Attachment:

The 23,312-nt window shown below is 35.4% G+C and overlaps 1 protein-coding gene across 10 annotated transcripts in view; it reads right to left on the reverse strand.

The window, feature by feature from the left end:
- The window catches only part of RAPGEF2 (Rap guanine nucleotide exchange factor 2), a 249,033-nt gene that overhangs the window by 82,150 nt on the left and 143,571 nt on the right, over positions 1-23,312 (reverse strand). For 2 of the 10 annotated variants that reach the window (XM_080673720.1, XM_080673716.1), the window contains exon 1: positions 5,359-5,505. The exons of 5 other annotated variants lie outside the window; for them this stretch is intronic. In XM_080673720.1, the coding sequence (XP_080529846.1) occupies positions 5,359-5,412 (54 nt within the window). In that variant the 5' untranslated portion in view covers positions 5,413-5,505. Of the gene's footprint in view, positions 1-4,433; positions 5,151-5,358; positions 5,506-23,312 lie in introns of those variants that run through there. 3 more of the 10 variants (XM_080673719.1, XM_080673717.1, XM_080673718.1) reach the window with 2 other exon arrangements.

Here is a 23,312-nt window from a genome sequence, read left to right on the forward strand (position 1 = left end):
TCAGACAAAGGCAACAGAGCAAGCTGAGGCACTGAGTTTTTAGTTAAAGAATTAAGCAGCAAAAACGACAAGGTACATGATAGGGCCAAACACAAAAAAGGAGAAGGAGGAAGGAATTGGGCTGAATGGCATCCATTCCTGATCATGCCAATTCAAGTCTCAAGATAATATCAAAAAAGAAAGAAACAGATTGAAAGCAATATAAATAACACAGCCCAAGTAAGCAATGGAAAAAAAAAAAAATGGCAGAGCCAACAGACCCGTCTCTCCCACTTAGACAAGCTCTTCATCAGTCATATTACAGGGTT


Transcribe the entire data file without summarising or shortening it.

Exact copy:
The 23,312-nt window shown below is 35.4% G+C and overlaps 1 protein-coding gene across 10 annotated transcripts in view; it reads right to left on the reverse strand.

The window, feature by feature from the left end:
- The window catches only part of RAPGEF2 (Rap guanine nucleotide exchange factor 2), a 249,033-nt gene that overhangs the window by 82,150 nt on the left and 143,571 nt on the right, over positions 1-23,312 (reverse strand). For 2 of the 10 annotated variants that reach the window (XM_080673720.1, XM_080673716.1), the window contains exon 1: positions 5,359-5,505. The exons of 5 other annotated variants lie outside the window; for them this stretch is intronic. In XM_080673720.1, the coding sequence (XP_080529846.1) occupies positions 5,359-5,412 (54 nt within the window). In that variant the 5' untranslated portion in view covers positions 5,413-5,505. Of the gene's footprint in view, positions 1-4,433; positions 5,151-5,358; positions 5,506-23,312 lie in introns of those variants that run through there. 3 more of the 10 variants (XM_080673719.1, XM_080673717.1, XM_080673718.1) reach the window with 2 other exon arrangements.

Here is a 23,312-nt window from a genome sequence, read left to right on the forward strand (position 1 = left end):
TCAGACAAAGGCAACAGAGCAAGCTGAGGCACTGAGTTTTTAGTTAAAGAATTAAGCAGCAAAAACGACAAGGTACATGATAGGGCCAAACACAAAAAAGGAGAAGGAGGAAGGAATTGGGCTGAATGGCATCCATTCCTGATCATGCCAATTCAAGTCTCAAGATAATATCAAAAAAGAAAGAAACAGATTGAAAGCAATATAAATAACACAGCCCAAGTAAGCAATGGAAAAAAAAAAAAATGGCAGAGCCAACAGACCCGTCTCTCCCACTTAGACAAGCTCTTCATCAGTCATATTACAGGGTT